If the group of people - they are called a panel - think that you are in a good place to live, you will be sent a letter about this and the social worker will visit within 10 days of the decision being made.  Your carers will get a letter too, and your mum or dad or the person who has responsibility for you.  After a year there will be a meeting called a 'review' to discuss how you're doing at school, contact with your family, your health and so on.  So that you feel comfortable, this meeting is as friendly as possible and usually takes place where you are living, but you can ask for it to be somewhere else.

Can anyone look after me?

Because we have a duty to keep children safe, there are some people who we won't allow to look after you.  If we think the people you live with are not able to look after you safely, we will tell them and also talk to you and your mum or dad or whoever is responsible for you.

We can then all think about if there is another person you can go to where you can be cared for as you deserve. We will all want to work together to find you the right place to live.

What should my carer do for me?

They should

What should my carer not do?

They should not:

What if I get very ill?

We hope you stay well, but if you need serious medical treatment, your parents' permission will be needed.  If they cannot be found, the most important thing is your health, and doctors will still do whatever is necessary for your safety and health.  Depending on your age, they must also take account of your own views.

What if I do something naughty?

Your carer will want to make sure you follow the rules of the home and don't do things that put you or anyone else in danger: But Private Foster Carers - or any adult - should never hurt you or make you feel frightened.  Sometimes a carer might go too far - so if you are made to feel truly uncomfortable or unhappy, it is important you let a social worker or trusted adult know straight away.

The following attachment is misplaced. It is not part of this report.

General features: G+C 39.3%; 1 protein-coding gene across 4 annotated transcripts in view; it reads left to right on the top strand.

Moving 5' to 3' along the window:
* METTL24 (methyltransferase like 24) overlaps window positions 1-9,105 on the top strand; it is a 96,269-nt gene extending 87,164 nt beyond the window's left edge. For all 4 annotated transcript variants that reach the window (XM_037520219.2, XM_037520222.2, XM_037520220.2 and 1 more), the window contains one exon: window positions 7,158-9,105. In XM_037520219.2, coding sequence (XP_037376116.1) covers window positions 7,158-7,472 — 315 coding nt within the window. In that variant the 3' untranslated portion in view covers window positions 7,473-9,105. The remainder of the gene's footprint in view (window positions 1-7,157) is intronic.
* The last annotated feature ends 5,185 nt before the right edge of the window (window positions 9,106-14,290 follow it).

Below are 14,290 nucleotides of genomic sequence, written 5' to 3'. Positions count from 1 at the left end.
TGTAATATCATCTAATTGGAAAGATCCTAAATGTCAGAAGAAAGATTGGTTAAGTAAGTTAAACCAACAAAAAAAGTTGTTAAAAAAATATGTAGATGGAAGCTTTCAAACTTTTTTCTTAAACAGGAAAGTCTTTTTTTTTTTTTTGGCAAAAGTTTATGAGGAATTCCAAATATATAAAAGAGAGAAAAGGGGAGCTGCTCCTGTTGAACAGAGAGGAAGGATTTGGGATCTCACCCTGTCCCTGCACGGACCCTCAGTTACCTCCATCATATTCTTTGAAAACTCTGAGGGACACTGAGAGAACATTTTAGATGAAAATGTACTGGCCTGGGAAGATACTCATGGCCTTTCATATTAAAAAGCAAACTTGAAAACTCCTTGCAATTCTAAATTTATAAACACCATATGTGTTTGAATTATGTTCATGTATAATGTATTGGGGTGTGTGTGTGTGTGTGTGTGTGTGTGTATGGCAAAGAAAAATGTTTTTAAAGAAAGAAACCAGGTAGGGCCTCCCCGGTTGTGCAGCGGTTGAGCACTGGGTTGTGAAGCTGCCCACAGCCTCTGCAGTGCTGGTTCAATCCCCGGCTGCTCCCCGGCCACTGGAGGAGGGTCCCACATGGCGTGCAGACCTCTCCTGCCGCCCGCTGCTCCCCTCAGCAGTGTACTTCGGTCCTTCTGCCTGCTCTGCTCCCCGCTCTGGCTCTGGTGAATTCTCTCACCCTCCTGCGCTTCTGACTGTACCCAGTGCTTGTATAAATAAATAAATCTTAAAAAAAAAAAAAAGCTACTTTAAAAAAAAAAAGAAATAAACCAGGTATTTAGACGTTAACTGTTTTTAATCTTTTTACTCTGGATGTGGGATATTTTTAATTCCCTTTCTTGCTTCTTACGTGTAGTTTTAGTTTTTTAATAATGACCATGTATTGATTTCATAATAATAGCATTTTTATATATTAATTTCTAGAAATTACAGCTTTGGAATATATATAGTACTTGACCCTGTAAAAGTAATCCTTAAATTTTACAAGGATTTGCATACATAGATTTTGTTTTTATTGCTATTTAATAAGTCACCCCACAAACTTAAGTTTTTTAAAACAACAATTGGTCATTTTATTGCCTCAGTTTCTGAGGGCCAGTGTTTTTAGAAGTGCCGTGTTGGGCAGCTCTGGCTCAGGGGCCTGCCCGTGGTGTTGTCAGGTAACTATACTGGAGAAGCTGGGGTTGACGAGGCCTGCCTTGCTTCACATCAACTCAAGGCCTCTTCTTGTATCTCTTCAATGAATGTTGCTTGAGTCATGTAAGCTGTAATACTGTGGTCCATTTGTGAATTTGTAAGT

For example, it's OK for someone caring for you to ask you to tidy your room and help with chores as all children usually do.  But it would not be right for them to ask you to clean the house from top to bottom or do something you are not old enough to do, such as ironing or anything that might cause you to hurt yourself.  It also isn't right for you to be asked to stay home to look after someone else so you miss school and get tired and worried.

If you do something wrong, it would be the right thing for your carer to try to explain and teach you what behaviour is acceptable by grounding you or taking away a privilege or treat like watching TV or playing a game. Carers should not hit you or do something like not give you food because you have been naughty.

What if I am not happy in foster care?

Tell your foster carer and talk to your social worker. What they do will depend on why you are not happy. Other people can also help you:

Lots of children of all ages - babies, children who go to primary school and young people who are at secondary school - are in foster care. Your social worker and your foster carer will work together to get the best for your future.

Last Updated: 04/11/2015